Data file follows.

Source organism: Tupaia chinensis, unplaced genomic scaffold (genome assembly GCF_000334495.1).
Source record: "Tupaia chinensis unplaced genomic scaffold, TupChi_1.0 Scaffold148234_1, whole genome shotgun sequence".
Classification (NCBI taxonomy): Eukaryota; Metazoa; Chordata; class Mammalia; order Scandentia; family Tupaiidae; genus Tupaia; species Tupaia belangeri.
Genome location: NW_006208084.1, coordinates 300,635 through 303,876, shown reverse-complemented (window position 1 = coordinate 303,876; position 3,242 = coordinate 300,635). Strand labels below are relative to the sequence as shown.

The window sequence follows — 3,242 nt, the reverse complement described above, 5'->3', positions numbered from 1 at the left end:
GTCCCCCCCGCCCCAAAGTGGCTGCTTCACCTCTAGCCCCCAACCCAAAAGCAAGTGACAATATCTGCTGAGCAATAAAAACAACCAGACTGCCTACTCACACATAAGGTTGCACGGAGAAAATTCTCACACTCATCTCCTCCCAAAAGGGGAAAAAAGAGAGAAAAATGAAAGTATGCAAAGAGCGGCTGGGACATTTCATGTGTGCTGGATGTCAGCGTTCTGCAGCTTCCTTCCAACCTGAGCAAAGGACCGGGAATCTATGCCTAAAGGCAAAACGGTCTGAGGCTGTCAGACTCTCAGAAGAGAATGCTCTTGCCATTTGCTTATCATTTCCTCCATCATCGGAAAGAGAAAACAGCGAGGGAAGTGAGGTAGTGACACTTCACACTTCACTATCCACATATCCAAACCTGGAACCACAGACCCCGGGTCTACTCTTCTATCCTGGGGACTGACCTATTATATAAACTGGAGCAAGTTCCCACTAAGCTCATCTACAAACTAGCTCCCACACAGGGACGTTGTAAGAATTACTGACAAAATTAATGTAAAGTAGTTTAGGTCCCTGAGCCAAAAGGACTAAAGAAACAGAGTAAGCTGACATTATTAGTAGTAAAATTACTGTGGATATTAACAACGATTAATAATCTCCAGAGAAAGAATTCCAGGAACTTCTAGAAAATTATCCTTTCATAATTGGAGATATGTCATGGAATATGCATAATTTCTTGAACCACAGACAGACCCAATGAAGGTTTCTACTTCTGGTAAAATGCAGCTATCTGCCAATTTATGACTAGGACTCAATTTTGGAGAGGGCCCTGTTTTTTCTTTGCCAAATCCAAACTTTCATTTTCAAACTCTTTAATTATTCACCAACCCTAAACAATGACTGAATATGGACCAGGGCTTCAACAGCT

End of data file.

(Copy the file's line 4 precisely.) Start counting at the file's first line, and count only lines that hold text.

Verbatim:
Genome location: NW_006208084.1, coordinates 300,635 through 303,876, shown reverse-complemented (window position 1 = coordinate 303,876; position 3,242 = coordinate 300,635). Strand labels below are relative to the sequence as shown.